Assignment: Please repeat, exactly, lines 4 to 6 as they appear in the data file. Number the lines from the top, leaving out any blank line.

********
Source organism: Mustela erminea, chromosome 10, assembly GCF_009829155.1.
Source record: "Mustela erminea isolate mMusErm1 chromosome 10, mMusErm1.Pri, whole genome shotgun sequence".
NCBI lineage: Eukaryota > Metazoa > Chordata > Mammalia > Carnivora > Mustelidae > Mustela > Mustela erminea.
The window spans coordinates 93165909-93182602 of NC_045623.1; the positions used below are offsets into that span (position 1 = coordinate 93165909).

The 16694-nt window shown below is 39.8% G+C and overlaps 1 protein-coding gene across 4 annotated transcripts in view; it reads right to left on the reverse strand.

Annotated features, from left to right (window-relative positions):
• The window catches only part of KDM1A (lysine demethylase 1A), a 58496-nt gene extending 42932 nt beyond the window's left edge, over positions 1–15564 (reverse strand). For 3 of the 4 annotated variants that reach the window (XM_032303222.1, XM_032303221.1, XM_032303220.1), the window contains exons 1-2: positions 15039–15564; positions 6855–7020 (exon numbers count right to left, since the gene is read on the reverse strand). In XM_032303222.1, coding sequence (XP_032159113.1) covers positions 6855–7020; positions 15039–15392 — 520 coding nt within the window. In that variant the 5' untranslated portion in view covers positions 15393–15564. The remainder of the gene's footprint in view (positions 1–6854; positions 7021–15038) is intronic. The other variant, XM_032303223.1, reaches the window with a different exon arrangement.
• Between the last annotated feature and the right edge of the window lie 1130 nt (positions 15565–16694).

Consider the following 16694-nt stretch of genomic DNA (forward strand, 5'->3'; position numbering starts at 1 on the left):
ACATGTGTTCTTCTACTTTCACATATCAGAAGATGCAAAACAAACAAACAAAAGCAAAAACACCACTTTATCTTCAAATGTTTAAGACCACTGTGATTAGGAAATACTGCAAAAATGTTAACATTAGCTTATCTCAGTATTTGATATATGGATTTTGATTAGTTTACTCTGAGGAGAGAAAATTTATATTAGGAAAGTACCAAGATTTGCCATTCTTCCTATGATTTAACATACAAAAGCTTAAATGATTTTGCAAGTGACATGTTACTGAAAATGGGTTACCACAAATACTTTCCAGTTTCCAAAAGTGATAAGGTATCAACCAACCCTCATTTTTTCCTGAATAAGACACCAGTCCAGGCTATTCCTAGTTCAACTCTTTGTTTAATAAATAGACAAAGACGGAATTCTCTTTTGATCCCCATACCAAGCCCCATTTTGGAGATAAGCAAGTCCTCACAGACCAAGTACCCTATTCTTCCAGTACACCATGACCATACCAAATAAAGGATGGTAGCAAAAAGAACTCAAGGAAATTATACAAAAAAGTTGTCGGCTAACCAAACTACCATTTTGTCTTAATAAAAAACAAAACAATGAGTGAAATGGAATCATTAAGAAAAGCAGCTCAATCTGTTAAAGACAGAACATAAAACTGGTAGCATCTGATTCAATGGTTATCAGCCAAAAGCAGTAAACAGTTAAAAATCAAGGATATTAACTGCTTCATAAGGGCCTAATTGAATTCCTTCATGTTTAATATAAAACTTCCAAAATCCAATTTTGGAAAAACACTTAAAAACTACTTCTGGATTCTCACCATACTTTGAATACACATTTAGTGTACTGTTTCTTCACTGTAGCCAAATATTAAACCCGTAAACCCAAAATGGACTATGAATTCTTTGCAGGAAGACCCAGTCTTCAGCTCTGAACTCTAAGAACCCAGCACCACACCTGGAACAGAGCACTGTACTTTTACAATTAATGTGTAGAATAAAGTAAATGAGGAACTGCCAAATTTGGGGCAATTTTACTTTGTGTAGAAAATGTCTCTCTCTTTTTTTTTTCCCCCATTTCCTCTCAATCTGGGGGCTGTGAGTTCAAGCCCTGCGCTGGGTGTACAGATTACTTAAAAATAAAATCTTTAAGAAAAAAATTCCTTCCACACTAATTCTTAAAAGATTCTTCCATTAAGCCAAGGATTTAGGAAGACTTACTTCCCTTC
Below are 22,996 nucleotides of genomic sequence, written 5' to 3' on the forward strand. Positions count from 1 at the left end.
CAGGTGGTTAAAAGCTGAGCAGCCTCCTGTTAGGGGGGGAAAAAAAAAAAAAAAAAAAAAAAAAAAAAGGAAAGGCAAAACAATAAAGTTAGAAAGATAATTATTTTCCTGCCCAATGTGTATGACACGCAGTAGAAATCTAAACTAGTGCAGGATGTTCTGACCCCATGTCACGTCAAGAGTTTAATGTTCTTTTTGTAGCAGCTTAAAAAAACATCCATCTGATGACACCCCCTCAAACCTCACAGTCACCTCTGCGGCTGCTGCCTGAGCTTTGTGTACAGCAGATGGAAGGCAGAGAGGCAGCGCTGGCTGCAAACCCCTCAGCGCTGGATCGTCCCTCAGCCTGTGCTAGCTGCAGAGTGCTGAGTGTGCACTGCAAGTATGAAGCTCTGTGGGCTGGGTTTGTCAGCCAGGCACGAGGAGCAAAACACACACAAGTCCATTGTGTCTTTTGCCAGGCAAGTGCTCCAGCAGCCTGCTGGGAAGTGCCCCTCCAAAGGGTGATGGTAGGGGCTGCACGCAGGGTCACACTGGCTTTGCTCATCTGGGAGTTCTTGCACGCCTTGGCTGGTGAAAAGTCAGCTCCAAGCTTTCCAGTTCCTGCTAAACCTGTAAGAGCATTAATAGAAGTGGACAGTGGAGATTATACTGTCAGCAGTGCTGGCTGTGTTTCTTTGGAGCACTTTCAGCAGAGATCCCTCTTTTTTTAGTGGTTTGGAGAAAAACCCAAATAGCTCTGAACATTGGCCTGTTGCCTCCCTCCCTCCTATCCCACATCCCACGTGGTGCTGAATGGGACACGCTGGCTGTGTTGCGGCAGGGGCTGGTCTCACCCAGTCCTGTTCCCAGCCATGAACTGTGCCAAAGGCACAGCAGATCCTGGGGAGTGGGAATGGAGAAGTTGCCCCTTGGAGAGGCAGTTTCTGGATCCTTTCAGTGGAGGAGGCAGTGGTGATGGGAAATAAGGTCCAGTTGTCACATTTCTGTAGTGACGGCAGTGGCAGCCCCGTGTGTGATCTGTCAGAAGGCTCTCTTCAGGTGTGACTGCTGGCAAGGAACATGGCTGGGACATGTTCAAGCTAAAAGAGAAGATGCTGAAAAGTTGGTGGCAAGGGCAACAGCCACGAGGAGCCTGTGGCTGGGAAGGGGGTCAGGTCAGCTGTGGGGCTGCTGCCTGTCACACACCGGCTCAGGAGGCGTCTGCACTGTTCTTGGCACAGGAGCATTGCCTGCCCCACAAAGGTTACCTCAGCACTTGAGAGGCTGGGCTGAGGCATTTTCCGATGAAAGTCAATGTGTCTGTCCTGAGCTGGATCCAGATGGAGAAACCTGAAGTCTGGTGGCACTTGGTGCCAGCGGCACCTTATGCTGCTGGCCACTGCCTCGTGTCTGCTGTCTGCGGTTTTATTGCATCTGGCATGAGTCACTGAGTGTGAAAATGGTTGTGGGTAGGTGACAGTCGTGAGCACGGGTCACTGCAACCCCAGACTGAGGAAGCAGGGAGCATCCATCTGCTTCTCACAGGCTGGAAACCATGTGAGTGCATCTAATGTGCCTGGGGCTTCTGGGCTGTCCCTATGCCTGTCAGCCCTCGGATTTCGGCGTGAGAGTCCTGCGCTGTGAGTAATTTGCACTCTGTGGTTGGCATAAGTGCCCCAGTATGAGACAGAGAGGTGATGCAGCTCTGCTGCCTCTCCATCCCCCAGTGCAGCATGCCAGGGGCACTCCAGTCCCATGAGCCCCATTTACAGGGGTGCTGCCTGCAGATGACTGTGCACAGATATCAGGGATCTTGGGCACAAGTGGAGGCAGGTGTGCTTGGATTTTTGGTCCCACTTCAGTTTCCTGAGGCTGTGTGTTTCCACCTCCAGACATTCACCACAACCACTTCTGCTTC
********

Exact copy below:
The window spans coordinates 93165909-93182602 of NC_045623.1; the positions used below are offsets into that span (position 1 = coordinate 93165909).

The 16694-nt window shown below is 39.8% G+C and overlaps 1 protein-coding gene across 4 annotated transcripts in view; it reads right to left on the reverse strand.

Annotated features, from left to right (window-relative positions):